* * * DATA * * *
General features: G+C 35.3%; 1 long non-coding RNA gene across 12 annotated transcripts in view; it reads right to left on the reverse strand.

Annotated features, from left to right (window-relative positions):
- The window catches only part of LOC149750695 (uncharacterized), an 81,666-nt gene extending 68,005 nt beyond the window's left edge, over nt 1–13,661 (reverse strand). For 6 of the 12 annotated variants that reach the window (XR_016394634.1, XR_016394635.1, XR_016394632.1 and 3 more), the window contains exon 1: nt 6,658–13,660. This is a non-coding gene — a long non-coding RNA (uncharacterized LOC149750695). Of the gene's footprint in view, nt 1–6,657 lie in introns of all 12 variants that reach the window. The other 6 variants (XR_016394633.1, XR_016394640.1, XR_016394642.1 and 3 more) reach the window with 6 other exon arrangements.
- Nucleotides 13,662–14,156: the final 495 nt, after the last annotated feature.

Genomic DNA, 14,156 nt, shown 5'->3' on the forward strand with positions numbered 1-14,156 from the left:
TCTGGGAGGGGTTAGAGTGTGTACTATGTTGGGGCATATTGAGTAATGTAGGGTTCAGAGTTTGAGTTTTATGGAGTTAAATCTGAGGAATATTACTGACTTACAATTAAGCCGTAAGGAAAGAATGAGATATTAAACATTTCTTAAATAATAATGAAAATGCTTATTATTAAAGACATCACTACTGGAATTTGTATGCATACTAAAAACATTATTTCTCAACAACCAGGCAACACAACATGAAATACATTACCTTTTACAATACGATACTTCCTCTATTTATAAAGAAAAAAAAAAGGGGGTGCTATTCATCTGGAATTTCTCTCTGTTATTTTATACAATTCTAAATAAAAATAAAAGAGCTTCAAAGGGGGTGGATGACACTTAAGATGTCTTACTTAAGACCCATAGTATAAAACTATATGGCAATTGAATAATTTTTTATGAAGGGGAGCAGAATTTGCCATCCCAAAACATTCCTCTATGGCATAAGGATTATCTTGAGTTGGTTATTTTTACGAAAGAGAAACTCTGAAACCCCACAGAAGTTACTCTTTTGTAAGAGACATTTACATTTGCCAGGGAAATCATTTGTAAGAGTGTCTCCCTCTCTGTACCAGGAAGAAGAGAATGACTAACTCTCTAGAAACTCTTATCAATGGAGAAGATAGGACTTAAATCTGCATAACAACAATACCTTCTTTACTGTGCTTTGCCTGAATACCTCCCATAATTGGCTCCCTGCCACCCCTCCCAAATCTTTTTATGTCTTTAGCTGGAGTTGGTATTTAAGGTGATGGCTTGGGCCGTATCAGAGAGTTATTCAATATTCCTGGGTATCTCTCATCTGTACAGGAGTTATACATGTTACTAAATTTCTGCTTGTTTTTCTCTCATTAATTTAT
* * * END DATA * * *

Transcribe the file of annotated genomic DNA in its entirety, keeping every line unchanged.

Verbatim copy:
General features: G+C 35.3%; 1 long non-coding RNA gene across 12 annotated transcripts in view; it reads right to left on the reverse strand.

Annotated features, from left to right (window-relative positions):
- The window catches only part of LOC149750695 (uncharacterized), an 81,666-nt gene extending 68,005 nt beyond the window's left edge, over nt 1–13,661 (reverse strand). For 6 of the 12 annotated variants that reach the window (XR_016394634.1, XR_016394635.1, XR_016394632.1 and 3 more), the window contains exon 1: nt 6,658–13,660. This is a non-coding gene — a long non-coding RNA (uncharacterized LOC149750695). Of the gene's footprint in view, nt 1–6,657 lie in introns of all 12 variants that reach the window. The other 6 variants (XR_016394633.1, XR_016394640.1, XR_016394642.1 and 3 more) reach the window with 6 other exon arrangements.
- Nucleotides 13,662–14,156: the final 495 nt, after the last annotated feature.

Genomic DNA, 14,156 nt, shown 5'->3' on the forward strand with positions numbered 1-14,156 from the left:
TCTGGGAGGGGTTAGAGTGTGTACTATGTTGGGGCATATTGAGTAATGTAGGGTTCAGAGTTTGAGTTTTATGGAGTTAAATCTGAGGAATATTACTGACTTACAATTAAGCCGTAAGGAAAGAATGAGATATTAAACATTTCTTAAATAATAATGAAAATGCTTATTATTAAAGACATCACTACTGGAATTTGTATGCATACTAAAAACATTATTTCTCAACAACCAGGCAACACAACATGAAATACATTACCTTTTACAATACGATACTTCCTCTATTTATAAAGAAAAAAAAAAGGGGGTGCTATTCATCTGGAATTTCTCTCTGTTATTTTATACAATTCTAAATAAAAATAAAAGAGCTTCAAAGGGGGTGGATGACACTTAAGATGTCTTACTTAAGACCCATAGTATAAAACTATATGGCAATTGAATAATTTTTTATGAAGGGGAGCAGAATTTGCCATCCCAAAACATTCCTCTATGGCATAAGGATTATCTTGAGTTGGTTATTTTTACGAAAGAGAAACTCTGAAACCCCACAGAAGTTACTCTTTTGTAAGAGACATTTACATTTGCCAGGGAAATCATTTGTAAGAGTGTCTCCCTCTCTGTACCAGGAAGAAGAGAATGACTAACTCTCTAGAAACTCTTATCAATGGAGAAGATAGGACTTAAATCTGCATAACAACAATACCTTCTTTACTGTGCTTTGCCTGAATACCTCCCATAATTGGCTCCCTGCCACCCCTCCCAAATCTTTTTATGTCTTTAGCTGGAGTTGGTATTTAAGGTGATGGCTTGGGCCGTATCAGAGAGTTATTCAATATTCCTGGGTATCTCTCATCTGTACAGGAGTTATACATGTTACTAAATTTCTGCTTGTTTTTCTCTCATTAATTTAT